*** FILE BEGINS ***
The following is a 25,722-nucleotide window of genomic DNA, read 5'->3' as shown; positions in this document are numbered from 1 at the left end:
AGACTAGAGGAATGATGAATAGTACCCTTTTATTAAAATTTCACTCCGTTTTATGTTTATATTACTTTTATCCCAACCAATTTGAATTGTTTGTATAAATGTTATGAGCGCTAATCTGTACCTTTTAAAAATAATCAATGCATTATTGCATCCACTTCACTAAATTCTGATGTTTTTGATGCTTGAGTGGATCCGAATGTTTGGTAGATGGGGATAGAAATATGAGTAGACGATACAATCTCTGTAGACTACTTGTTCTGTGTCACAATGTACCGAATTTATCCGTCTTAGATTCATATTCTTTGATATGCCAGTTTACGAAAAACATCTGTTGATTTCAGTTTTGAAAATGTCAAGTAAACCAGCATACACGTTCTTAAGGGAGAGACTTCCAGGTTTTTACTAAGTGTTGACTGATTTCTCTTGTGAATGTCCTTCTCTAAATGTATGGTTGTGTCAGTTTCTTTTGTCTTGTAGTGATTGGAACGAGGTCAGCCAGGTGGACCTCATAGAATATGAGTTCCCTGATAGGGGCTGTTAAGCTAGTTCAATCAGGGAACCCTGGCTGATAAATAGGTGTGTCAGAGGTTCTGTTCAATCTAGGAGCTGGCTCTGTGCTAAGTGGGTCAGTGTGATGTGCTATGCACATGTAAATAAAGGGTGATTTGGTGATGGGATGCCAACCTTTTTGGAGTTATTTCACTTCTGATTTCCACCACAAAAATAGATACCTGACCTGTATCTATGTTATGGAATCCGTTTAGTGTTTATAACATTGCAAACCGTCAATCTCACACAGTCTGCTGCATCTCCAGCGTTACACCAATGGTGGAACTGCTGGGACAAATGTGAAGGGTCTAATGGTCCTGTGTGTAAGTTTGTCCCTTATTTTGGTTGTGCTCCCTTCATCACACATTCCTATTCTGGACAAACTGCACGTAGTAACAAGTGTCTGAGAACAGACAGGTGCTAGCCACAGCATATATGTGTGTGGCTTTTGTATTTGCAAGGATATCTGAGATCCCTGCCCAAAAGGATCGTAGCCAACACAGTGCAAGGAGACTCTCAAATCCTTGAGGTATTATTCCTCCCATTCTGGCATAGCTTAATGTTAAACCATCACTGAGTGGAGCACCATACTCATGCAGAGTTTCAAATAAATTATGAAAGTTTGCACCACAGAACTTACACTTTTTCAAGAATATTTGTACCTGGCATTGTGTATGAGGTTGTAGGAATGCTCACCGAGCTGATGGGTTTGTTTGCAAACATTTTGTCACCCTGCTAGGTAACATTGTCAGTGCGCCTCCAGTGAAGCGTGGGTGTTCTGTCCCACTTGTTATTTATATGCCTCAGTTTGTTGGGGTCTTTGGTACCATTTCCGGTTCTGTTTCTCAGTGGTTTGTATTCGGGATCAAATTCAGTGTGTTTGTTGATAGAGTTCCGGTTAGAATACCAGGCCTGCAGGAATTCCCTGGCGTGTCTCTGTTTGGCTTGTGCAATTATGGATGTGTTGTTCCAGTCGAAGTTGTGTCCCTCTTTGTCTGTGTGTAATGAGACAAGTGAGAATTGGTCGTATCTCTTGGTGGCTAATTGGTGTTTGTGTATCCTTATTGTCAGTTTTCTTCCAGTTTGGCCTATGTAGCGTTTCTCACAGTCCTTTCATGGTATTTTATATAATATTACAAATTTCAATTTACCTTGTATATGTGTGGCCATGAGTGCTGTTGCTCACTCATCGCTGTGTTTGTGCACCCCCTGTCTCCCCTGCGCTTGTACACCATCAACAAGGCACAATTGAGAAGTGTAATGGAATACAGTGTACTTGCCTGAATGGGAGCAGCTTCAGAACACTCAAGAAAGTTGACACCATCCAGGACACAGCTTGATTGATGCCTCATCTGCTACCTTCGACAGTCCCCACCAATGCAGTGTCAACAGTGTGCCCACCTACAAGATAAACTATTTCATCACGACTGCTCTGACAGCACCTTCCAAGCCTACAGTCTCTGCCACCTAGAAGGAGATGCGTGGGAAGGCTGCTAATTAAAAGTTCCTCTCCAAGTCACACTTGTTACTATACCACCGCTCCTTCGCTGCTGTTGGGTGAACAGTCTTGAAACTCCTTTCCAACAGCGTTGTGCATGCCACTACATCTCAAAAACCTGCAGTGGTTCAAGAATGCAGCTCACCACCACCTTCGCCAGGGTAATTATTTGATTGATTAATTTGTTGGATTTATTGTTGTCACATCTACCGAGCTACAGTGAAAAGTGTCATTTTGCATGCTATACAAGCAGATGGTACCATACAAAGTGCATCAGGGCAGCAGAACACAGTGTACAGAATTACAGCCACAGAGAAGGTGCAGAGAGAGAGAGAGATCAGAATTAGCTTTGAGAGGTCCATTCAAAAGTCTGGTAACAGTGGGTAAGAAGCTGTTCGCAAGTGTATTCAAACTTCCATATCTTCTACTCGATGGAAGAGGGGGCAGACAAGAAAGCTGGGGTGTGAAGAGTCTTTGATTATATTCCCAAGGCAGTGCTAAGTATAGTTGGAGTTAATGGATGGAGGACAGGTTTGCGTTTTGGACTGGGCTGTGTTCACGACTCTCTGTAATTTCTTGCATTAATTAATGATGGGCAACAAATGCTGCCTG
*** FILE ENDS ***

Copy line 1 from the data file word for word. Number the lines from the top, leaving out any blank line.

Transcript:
The following is a 25,722-nucleotide window of genomic DNA, read 5'->3' as shown; positions in this document are numbered from 1 at the left end: